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International Jewellery Fair: Change is inevitable, progress is optional

In the blink of an eye, the International Jewellery Fair has come and gone for another year with exhibitors and visitors alike departing Darling Harbour with a clearer picture of the state of the industry.

The opening day was enthusiastically frantic, with visitors spilling through the entrance to take in the latest products and designs.

At 5 pm when the traditional happy hour commenced in the centre of the venue, one could be forgiven for expecting the trading to slow; however, spirited negotiations continued with a glass of champagne.

Gary Fitz-Roy, Expertise Events
Gary Fitz-Roy, Expertise Events
“If you’re not on their list, you need to be ready to tempt them with a product, a display, or an offer that gives them the competitive edge they won’t find elsewhere.”
Gary Fitz-Roy, Expertise Events

The opening hour of the second day was quiet as is typical for a Sunday; however, it wasn’t long before the floor fair was full again, with ordering continuing into the afternoon.

The third day began with a typical relaxed atmosphere; however, as the clock ticked down and the closure of the fair drew near, a surge in last-minute enquiries and orders kept many busy.

Expertise Events managing director Gary Fitz-Roy said that the changing nature of the industry and the multi-dimensional role that trade shows play for different participants were important insights.

“The common theme we’ve heard all weekend has been about change, and I smile when I hear that because it feels like we’ve been talking about this with our exhibitors for years. Businesses need to be willing to change or they risk being left behind,” he told Jeweller.

“Fairs serve multiple purposes for different people and after the pandemic, it’s clear that a large component of these events for many people is personal engagement and relationship building. Sales are always the core objective, but it’s really about connection.”

Fitz-Roy added that buyers have changed their approach to trade shows in recent years and said that suppliers needed to be flexible to meet new demands. 

“Retailers are clearly coming to these events with a refined strategy. They’re coming with more knowledge and research than ever before because they can ill afford to overspend in this climate,” he explained.

“They’ve done their research. If you’re not on their list, you need to be ready to tempt them with a product, a display, or an offer that gives them the competitive edge they won’t find elsewhere.”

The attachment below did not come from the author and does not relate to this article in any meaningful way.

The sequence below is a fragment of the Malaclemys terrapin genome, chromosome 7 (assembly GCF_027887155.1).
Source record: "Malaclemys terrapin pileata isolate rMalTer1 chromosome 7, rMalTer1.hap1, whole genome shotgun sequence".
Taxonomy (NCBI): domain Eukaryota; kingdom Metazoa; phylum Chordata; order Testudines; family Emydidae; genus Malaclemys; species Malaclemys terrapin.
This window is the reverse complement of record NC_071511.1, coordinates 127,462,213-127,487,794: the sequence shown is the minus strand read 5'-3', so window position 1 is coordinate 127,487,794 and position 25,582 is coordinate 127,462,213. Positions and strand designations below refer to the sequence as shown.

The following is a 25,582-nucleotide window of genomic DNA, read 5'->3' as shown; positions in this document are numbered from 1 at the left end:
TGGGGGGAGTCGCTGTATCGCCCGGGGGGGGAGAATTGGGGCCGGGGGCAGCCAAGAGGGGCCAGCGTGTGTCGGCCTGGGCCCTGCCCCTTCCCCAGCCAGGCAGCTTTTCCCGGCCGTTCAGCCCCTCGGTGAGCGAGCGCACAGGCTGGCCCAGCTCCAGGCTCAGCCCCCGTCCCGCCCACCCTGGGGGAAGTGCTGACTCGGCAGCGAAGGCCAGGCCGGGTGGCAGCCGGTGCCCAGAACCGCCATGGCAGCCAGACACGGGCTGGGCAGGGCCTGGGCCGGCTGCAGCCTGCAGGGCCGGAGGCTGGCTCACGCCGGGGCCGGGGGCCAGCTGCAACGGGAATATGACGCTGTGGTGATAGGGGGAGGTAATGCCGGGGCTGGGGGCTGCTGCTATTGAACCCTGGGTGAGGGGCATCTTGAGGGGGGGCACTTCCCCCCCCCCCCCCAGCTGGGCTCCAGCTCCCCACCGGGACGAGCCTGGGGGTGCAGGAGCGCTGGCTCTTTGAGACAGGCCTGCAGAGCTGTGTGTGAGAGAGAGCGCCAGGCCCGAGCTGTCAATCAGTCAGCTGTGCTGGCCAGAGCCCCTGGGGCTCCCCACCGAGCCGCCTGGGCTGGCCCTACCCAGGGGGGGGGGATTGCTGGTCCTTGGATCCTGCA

Hot demand

In the final minutes of the Sydney Fair, one supplier was notably jubilant – Timesupply and its managing director Ken Abbott.

“This would be close to a record year for us, it’s really been an incredible fair. We are somewhat overwhelmed to be completely honest,” he told Jeweller.

“You always hope for the best, but I don’t think we could’ve anticipated that things would go this well. Every brand that we represent has been well received.

Ken Abbott, Timesupply
Ken Abbott, Timesupply
“You always hope for the best, but I don’t think we could’ve anticipated that things would go this well. Every brand that we represent has been well received.”
Ken Abbott, Timesupply

“I think that Expertise Events, as well as Nationwide Jewellers and the IJC (Independent Jewellers Collective), have done a fantastic job.”

In the lead-up to the fair, Timesupply had identified Danish brand Sif Jakobs Jewellery as one brand likely to shine in the spotlight.

“Sif Jakobs has been fantastic. We’re thrilled with not only the number of orders we’ve received but also the feedback from visitors,” Abbott added.

The importance of presentation at trade shows was highlighted by the popularity of Ikecho, which received praise from visitors and fellow suppliers for its stand design.

Ikecho CEO Erica Miller said that the Sydney Fair reinforced the popularity of Australian gemstones such as opals and pearls.

“We’ve received a lot of compliments about our stand which is really pleasing for everyone to hear. We are really happy with the design, we feel like it says a lot about who are and what we do,” Miller said.

“Over the past 12 months or so we’ve had a new focus on opals and the feedback we’ve had about our jewellery has made it clear that we are heading in the right direction.”

It was an action-packed fair for Duraflex Group Australia (DGA), with new offerings from both watch and jewellery brands proving popular with retailers.

DGA recently partnered with Swedish brand Daniel Wellington and managing director Phil Edwards said his staff was taken aback by how in-demand the brand was.

“The IJF was very well-organised again this year. While market conditions are challenging, the retailers attending were positive and open to buying and considering new brands,” he said.

“With Daniel Wellington, retailers really embraced the opportunity to take on the brand, and existing retail partners were very positive about the latest collection.”